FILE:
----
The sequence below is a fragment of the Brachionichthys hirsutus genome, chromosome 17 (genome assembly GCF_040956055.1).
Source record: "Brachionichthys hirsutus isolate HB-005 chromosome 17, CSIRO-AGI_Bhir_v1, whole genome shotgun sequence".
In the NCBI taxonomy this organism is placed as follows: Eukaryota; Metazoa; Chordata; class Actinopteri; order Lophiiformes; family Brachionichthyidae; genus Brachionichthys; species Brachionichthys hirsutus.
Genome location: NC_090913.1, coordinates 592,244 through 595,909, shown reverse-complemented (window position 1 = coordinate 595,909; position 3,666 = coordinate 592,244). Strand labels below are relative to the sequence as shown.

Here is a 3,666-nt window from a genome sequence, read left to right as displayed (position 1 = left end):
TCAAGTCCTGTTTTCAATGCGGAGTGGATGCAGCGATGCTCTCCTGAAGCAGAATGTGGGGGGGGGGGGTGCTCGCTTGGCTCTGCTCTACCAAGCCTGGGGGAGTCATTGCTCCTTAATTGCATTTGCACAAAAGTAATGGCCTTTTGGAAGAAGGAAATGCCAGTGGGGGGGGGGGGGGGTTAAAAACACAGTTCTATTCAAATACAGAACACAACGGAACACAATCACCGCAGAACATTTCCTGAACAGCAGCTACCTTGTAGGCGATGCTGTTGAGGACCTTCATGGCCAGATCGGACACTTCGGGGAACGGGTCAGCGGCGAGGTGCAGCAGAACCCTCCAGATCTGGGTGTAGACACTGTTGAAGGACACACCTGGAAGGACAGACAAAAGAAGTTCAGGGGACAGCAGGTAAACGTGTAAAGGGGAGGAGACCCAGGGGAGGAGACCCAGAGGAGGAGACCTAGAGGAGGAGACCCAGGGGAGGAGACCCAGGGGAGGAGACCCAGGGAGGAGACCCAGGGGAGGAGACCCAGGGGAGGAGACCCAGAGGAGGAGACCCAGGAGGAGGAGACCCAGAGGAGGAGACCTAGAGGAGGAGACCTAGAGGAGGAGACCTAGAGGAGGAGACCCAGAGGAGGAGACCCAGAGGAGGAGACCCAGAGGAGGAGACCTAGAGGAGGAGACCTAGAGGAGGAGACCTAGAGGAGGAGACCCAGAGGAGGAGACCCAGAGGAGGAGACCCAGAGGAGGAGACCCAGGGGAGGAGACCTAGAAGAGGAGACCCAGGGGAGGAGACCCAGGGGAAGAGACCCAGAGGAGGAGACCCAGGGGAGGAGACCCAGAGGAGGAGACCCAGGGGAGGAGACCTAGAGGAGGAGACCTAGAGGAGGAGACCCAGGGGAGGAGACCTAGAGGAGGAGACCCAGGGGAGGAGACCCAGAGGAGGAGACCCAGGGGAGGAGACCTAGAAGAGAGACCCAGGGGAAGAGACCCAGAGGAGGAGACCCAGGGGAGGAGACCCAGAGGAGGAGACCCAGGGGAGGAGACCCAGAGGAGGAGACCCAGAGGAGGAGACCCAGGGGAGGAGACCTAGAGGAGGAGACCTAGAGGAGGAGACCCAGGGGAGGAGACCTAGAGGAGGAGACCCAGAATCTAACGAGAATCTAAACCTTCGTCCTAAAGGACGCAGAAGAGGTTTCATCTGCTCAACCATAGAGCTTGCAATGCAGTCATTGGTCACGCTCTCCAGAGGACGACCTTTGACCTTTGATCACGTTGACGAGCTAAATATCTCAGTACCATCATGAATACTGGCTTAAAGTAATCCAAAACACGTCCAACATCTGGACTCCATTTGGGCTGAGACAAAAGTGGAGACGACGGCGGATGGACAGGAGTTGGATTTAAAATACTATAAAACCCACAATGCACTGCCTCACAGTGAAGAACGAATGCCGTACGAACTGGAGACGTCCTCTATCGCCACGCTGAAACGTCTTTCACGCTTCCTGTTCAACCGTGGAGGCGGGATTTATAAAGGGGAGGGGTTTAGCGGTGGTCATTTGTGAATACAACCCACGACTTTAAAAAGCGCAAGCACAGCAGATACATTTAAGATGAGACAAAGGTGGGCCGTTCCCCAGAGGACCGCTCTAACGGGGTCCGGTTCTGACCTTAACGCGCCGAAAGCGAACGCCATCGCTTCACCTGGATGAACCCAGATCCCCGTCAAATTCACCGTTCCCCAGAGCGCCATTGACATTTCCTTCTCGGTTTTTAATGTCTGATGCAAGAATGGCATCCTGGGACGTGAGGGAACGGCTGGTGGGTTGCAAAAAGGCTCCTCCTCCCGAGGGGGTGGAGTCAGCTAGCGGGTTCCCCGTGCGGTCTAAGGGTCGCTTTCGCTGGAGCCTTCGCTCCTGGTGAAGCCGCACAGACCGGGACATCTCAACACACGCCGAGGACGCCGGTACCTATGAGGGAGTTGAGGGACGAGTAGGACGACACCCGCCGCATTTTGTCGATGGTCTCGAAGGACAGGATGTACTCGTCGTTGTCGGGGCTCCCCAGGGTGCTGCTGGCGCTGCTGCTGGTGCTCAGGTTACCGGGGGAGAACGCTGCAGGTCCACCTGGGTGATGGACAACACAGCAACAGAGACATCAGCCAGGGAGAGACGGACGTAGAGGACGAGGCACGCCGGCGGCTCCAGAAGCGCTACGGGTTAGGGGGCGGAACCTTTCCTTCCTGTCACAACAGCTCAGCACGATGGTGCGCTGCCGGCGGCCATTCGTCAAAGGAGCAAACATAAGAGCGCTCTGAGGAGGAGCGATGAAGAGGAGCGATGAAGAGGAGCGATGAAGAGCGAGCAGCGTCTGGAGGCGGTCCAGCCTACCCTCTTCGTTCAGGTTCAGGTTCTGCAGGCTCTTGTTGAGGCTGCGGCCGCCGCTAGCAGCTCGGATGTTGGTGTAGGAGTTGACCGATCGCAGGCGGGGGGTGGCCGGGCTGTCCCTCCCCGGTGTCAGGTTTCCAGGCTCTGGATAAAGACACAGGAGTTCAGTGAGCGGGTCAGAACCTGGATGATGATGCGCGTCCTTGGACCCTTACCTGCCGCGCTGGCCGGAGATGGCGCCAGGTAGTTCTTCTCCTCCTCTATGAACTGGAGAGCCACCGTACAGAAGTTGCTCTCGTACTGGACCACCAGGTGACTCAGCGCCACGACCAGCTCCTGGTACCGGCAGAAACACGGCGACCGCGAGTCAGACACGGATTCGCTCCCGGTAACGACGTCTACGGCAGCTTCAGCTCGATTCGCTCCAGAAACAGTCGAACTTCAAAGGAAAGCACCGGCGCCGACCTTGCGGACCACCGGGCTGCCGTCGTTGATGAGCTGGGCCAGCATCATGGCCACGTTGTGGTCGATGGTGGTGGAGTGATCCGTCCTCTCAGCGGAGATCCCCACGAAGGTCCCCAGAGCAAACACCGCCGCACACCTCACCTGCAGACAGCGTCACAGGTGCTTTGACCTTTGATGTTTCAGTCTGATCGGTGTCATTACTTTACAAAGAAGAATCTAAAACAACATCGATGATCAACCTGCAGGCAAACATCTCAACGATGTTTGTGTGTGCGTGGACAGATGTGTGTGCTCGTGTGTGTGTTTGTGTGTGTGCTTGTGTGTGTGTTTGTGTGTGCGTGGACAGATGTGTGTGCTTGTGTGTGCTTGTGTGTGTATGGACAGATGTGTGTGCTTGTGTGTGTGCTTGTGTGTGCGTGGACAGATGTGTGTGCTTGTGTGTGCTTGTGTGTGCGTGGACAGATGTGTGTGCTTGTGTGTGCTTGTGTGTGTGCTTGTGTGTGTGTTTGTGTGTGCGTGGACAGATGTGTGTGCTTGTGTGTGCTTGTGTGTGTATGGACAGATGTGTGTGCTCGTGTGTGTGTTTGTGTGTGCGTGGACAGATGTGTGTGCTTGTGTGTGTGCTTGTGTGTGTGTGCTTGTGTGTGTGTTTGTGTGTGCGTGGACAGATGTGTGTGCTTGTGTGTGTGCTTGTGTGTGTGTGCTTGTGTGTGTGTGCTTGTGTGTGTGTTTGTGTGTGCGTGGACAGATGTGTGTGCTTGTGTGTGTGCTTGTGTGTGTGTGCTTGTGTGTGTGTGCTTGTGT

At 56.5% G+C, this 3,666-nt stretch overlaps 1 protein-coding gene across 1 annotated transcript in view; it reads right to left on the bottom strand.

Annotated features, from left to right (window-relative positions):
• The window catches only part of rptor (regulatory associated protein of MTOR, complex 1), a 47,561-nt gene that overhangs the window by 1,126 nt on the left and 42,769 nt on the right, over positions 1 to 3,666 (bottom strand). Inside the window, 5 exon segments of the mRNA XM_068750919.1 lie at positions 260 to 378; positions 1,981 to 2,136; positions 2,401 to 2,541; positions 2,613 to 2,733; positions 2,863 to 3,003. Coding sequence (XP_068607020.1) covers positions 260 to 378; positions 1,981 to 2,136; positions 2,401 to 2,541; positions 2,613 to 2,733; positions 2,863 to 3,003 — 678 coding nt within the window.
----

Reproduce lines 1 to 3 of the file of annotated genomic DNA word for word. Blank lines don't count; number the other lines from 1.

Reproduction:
The sequence below is a fragment of the Brachionichthys hirsutus genome, chromosome 17 (genome assembly GCF_040956055.1).
Source record: "Brachionichthys hirsutus isolate HB-005 chromosome 17, CSIRO-AGI_Bhir_v1, whole genome shotgun sequence".
In the NCBI taxonomy this organism is placed as follows: Eukaryota; Metazoa; Chordata; class Actinopteri; order Lophiiformes; family Brachionichthyidae; genus Brachionichthys; species Brachionichthys hirsutus.